Category Archives: dentist office design

Forma Design

AFTER PICTURE: Capital Oral & Facial Surgery Center

BEFORE PHOTO: Capital Oral & Facial Surgery Center

Obeid Dental

bloo dental

Forma is a small Washington DC studio who’s designers created these sleek integrated design solutions. The above images, of the Capital Oral & Facial Surgery Center, Obeid Dental, and bloo dental, represent three of the nine healthcare projects the primarily residential studio has completed. bloo is my personal favorite, spirited and particularly charming because the dentist’s passion is scuba diving. From bloo dental’s website:

From the dictionary we learn the pronunciation of the word “blue” is “bloō”, which has been chosen as the name of our practice. Not only is blue Dr. Rahim’s favorite color, but it also reminds him of one of his favorite places: the ocean, which offers peace and tranquility. With this concept in mind, Dr. Haress Rahim and his architect (FORMA Design) dove into unchartered waters to design a modern practice using state-of-the-art technology with an office decor that lends itself to the blue color scheme complete with ocean graphics, curved architecture and textured seapod walls.

There is also a youtube video in which Dr. Rahim gives a through tour of his new office, and you can tell he truly loves the new space. Forma does a great job drawing inspiration from the personalities of their private healthcare clients – the website explains that Dr. Obeid “wanted an office that reflected his progressive personal and pushed the envelope on all levels” and so they strove to create an ultramodern luxurious space, and succeeded. At the moment, Forma is taking on projects primarily in the DC area but given their portfolio, they have the potential to reach much further. Each project does immediately read as a contemporary medical space, but the soft sculptural curves, unexpected textures, sleek furniture,  and thoughtful non-clinical lighting consistently create a spirited personality so many fail to cultivate.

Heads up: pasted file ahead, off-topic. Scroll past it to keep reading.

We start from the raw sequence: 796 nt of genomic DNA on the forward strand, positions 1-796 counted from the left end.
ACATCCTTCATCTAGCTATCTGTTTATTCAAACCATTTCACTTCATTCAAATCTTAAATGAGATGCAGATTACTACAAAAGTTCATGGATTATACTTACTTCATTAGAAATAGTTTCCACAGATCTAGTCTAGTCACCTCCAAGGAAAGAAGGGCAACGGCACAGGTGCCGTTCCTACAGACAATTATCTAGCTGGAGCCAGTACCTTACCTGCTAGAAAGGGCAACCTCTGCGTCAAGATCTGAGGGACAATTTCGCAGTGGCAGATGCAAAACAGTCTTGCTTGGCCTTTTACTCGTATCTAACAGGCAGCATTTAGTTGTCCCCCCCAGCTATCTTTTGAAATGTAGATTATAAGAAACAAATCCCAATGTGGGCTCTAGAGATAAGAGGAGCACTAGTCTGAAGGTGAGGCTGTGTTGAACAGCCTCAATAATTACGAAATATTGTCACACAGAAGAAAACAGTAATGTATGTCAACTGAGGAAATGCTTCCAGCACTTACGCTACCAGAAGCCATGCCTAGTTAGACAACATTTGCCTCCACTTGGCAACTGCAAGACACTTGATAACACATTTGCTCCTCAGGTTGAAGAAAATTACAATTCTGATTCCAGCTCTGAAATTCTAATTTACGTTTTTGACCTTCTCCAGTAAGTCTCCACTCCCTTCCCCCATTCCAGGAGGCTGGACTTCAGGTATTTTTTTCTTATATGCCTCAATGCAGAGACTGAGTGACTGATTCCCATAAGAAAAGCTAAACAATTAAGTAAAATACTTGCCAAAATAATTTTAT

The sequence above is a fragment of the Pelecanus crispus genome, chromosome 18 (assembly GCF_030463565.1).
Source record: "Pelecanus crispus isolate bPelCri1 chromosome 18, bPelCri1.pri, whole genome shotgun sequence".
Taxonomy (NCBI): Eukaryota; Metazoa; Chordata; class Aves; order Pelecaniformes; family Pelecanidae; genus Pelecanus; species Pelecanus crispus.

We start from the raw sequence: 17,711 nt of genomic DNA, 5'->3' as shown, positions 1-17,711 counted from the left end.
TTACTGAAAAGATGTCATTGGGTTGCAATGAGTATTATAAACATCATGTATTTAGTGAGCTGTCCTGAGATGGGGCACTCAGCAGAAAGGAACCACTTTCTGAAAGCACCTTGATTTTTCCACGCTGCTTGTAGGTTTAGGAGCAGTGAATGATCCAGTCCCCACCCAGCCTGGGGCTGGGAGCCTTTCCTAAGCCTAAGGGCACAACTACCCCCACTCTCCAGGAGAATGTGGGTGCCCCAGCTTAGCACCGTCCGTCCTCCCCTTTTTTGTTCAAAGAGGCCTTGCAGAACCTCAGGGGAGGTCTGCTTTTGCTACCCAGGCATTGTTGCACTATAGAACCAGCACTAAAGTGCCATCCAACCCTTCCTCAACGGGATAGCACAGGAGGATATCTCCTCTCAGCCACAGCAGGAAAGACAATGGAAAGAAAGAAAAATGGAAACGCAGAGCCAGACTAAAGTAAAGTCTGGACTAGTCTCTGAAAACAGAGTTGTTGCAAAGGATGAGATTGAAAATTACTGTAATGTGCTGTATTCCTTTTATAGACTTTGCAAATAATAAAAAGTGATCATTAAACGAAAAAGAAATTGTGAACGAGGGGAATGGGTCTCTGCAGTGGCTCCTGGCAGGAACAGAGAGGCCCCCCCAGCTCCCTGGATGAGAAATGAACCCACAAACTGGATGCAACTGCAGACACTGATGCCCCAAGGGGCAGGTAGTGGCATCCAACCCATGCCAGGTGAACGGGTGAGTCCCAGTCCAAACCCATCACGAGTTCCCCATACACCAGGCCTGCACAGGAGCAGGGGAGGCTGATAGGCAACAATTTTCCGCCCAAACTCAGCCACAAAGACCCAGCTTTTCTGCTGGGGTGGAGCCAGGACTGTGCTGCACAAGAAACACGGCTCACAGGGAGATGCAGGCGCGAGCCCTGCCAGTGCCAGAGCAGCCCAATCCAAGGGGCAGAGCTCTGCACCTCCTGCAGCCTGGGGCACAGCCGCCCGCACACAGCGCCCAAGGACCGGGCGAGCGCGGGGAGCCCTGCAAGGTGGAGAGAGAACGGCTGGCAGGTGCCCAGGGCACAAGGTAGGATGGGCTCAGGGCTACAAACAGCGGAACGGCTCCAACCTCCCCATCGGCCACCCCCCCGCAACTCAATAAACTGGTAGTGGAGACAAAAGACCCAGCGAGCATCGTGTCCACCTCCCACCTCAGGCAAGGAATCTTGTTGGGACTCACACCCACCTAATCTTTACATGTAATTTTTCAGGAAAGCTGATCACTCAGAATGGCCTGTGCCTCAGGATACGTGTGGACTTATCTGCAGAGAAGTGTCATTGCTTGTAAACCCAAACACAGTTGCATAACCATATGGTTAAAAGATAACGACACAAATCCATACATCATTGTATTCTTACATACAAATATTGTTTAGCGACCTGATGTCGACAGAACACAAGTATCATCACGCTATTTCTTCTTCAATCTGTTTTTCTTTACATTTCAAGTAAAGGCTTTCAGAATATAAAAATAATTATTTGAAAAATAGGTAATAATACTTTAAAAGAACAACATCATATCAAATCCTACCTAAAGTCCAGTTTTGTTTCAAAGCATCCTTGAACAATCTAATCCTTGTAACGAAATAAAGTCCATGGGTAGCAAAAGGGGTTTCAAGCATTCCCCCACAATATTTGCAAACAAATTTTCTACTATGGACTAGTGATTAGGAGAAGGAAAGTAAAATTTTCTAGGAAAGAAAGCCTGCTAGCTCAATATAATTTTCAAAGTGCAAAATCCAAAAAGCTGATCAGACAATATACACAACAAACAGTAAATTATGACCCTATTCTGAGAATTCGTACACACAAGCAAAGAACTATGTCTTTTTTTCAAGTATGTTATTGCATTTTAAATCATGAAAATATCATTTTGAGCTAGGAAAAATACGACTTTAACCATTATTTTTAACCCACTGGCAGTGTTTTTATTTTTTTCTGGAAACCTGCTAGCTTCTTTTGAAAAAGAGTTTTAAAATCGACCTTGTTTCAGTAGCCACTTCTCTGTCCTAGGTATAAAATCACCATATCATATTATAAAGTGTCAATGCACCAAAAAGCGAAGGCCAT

fitzsimmons architects for Keith Gibson DDS

Not to be outdone by yesterday’s Dutch dentist extravaganza, the states has some pretty fine examples of dental clinics as well. Why do dentists tend to have all the fun when it comes to design? Dr. Keith Gibson seems to have had a lot of fun with this spirited renovation of his Oklahoma City dental office in cooperation with fitzsimmons architects. Here’s the architects’ take on the challenge at hand.

Located on a busy arterial thoroughfare in the western part of the city, the original street front entry had been abandoned in favor of a more private side entry. The entry from the side of the building presented several difficulties the most severe of which was dividing the lab areas from the operatories and a very restricted traffic way through the reception and business areas. The primary feature added by the design concept was the creation of a poured-in-place concrete screen wall at the original entry side of the building which created an entry court shielded from the traffic flow. The entry court also became the back-drop for a dramatic steel pipe screen and canopy inspired by both crooked and straight teeth represented in abstract sculptural forms.